The judge doesn't want to set him free for five thousand six hundred ninety eight dollars and six cents, and that is for court costs and medical bills. I have no thought that he'll pay that if he's allowed out and he doesn't stay in touch and we never know where he is.


The judge makes a surprising move and reads a letter during the hearing.


It's from one of Patricia Aldridge's daughters. Here's the judge reading it.


Dear Judge Souter, I'm writing to you regarding allowing Ryan S. and Scott gaveling her out on probation and have followed the saga of this man for a number of years since my mother was first enamored with his promises and we believe, brainwashed. Well, I realize he is not on trial for scamming my mother or any of his other many victims. His history of leaving the state and our country went on probation and on bail speaks to his untrustworthiness. Father Ryan is forced to hear his alleged crimes before the hammer gets dropped.


He spent about five days in Snowflake, Arizona, on a commune called the Refuge, run by Marven. Is it Sarah? Ryan pretends not to know how to pronounce his name. How you say that, Mr. Gallagher. Know how you say it? I don't know. He's immediately caught in a lie here because of the next line in the letter.


One of the first people that gabbling her had our mother call when he was arrested was Marvin Kucsera. The judge seems to review all the accusations against him, his adult adoption, the check he changed in Wisconsin, threats against the La Crosse dioceses, the bankruptcies. The judge gets to the end of the letter.


We are very concerned that if allowed to be out on probation again, he will once again con people out of their money, including our mother, as she still cannot understand his con. Therefore, we request that Y. S. and Scott gabbling or is not released on probation, but maintain in jail for the duration of his sentence.


It really sounds like he's finally going to go to jail. The judge isn't going to let him go unless he pays.


I'm just not going to the county, be on the hook for almost six thousand dollars. And this man doesn't show up when he's supposed to show up for court. He's got seven years hanging over him. And if we can't work out a plan, I mean, I'm going to ask the prosecutor to consider filing a motion to revoke that's where we are, because he might as well go to prison if he's not going to pay. Five thousand six hundred and ninety eight dollars and six cents, that's how much Ryan owed all these years, charges of fraud, misconduct in public office, financial exploitation, and what's finally going to get him is legal fees.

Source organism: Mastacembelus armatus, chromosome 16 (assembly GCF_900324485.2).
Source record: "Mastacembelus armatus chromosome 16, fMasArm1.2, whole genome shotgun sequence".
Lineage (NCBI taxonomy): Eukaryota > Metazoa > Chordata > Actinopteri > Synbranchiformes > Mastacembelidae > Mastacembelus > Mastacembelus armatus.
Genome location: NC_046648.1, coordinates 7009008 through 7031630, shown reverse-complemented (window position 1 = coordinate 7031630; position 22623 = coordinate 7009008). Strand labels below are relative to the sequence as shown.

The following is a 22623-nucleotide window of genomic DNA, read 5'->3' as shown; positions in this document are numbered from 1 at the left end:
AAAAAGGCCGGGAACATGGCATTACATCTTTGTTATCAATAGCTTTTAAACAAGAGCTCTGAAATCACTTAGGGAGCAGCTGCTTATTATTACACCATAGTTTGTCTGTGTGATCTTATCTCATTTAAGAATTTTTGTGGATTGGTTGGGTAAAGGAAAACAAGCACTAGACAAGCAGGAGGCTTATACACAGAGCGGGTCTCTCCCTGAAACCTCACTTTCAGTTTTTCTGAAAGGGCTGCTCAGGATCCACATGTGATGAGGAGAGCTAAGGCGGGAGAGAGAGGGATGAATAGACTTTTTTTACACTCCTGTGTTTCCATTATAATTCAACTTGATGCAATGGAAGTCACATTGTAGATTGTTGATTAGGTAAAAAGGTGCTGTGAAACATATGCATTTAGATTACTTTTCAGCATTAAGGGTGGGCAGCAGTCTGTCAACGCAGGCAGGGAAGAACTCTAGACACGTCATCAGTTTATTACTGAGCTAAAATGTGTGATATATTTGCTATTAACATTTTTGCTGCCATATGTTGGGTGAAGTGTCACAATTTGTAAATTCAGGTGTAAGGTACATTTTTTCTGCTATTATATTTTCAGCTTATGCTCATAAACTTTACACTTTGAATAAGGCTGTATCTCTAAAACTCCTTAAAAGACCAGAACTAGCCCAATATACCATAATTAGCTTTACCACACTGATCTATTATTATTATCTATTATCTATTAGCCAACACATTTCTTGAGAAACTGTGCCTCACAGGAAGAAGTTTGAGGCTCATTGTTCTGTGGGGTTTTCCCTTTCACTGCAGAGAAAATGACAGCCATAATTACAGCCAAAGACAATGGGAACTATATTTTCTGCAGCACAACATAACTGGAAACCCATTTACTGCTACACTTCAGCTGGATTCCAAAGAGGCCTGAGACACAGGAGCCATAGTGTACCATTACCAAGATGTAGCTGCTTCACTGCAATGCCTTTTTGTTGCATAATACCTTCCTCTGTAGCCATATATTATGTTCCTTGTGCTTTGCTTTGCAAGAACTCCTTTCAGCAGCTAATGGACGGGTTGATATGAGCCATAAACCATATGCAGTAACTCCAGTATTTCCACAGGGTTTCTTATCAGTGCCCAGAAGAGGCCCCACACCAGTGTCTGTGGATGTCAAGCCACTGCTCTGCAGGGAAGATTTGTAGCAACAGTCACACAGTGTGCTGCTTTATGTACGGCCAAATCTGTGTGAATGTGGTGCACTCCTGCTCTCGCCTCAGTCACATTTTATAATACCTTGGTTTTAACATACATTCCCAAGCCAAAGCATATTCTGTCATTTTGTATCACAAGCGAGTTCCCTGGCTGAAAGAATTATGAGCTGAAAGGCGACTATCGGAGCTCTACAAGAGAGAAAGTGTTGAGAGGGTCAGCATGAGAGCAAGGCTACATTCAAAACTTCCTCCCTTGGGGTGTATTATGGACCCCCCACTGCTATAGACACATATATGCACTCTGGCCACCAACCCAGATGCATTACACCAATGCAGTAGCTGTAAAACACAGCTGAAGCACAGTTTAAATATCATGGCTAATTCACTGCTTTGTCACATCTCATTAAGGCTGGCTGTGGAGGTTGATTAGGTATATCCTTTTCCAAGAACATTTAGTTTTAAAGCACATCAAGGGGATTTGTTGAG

Ryan had no money, but his lawyer tried to buy him time. I think my client is open to working. OK.


The judge offered a quick break.


I'll be happy to give you time to talk to him and to share. That would be great.


Take him in one of these rooms and talk to and we'll go off the record with these extra minutes. Give Ryan time to figure something out or would he be spending the next seven years in jail? Believe it or not, the answer has something to do with that tour of a small warehouse in Missouri.


The church was filled with this stuff, so I bought the church. Yep, he's serious.


John Brown bought the whole church. He thought what he would find inside could help prove Father Ryan's case. Talk about going the extra mile for a client. There wasn't anything he wouldn't do to help out Father Ryan. Anything. Just wait till you hear what else he did that day in court.


Next time on Fake Priest, at the time, my daughter and I both thought he was a priest, but for real, and we thought these police were doing them wrong and, you know, trodden on his rights as a priest, we still believed him 100 percent.


But then John finds something that makes him think he might be helping a criminal.


He's got old time religion.


There is his cash in a coffee can and he makes his decisions down on his knees.


He's a full grown man and he's a fake priest is a production of Niono media. It is reported and hosted by me. Alex Shulman. The executive producer is Jonathan Hirsche. Lead producer is Natalie Ryn, associate producer is Kate Myshkin. Catherine St. Louis and Vikram Patel are our editors fact checking by Laura Buller's. Thanks to Matt McGinley for our theme music and DeBlois Sessions, four tracks you hear on this episode, Sound Design and Additional Composition by Jesse Pearlstein.


And the song you're hearing now is Old Time Religion by Parker Milsap, our engineer Scott Somerville.


It's a special thanks to Peter Manseau and Cheryl Morris.